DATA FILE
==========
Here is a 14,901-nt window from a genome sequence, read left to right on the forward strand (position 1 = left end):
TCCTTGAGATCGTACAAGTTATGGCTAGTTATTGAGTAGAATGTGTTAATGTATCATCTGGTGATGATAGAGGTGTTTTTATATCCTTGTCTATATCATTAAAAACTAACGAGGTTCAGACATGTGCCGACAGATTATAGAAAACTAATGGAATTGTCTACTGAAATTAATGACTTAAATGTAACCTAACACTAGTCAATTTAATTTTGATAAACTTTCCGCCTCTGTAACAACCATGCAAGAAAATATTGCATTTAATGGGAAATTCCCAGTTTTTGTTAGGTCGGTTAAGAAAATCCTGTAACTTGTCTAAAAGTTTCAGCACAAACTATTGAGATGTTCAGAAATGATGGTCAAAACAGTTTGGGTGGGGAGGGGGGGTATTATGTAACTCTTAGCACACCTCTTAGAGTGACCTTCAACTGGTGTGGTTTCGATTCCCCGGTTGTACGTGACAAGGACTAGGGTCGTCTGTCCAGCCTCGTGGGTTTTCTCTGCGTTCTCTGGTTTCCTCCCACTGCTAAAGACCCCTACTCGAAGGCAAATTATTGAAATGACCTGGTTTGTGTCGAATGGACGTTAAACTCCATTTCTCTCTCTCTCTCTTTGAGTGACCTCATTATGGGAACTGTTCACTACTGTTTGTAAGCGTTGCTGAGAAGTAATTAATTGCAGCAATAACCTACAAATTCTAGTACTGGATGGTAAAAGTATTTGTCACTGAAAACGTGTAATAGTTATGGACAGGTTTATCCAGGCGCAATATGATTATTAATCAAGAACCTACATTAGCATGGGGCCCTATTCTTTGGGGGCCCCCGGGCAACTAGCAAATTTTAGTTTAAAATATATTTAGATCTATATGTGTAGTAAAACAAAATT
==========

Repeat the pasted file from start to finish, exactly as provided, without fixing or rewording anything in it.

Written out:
Here is a 14,901-nt window from a genome sequence, read left to right on the forward strand (position 1 = left end):
TCCTTGAGATCGTACAAGTTATGGCTAGTTATTGAGTAGAATGTGTTAATGTATCATCTGGTGATGATAGAGGTGTTTTTATATCCTTGTCTATATCATTAAAAACTAACGAGGTTCAGACATGTGCCGACAGATTATAGAAAACTAATGGAATTGTCTACTGAAATTAATGACTTAAATGTAACCTAACACTAGTCAATTTAATTTTGATAAACTTTCCGCCTCTGTAACAACCATGCAAGAAAATATTGCATTTAATGGGAAATTCCCAGTTTTTGTTAGGTCGGTTAAGAAAATCCTGTAACTTGTCTAAAAGTTTCAGCACAAACTATTGAGATGTTCAGAAATGATGGTCAAAACAGTTTGGGTGGGGAGGGGGGGTATTATGTAACTCTTAGCACACCTCTTAGAGTGACCTTCAACTGGTGTGGTTTCGATTCCCCGGTTGTACGTGACAAGGACTAGGGTCGTCTGTCCAGCCTCGTGGGTTTTCTCTGCGTTCTCTGGTTTCCTCCCACTGCTAAAGACCCCTACTCGAAGGCAAATTATTGAAATGACCTGGTTTGTGTCGAATGGACGTTAAACTCCATTTCTCTCTCTCTCTCTTTGAGTGACCTCATTATGGGAACTGTTCACTACTGTTTGTAAGCGTTGCTGAGAAGTAATTAATTGCAGCAATAACCTACAAATTCTAGTACTGGATGGTAAAAGTATTTGTCACTGAAAACGTGTAATAGTTATGGACAGGTTTATCCAGGCGCAATATGATTATTAATCAAGAACCTACATTAGCATGGGGCCCTATTCTTTGGGGGCCCCCGGGCAACTAGCAAATTTTAGTTTAAAATATATTTAGATCTATATGTGTAGTAAAACAAAATT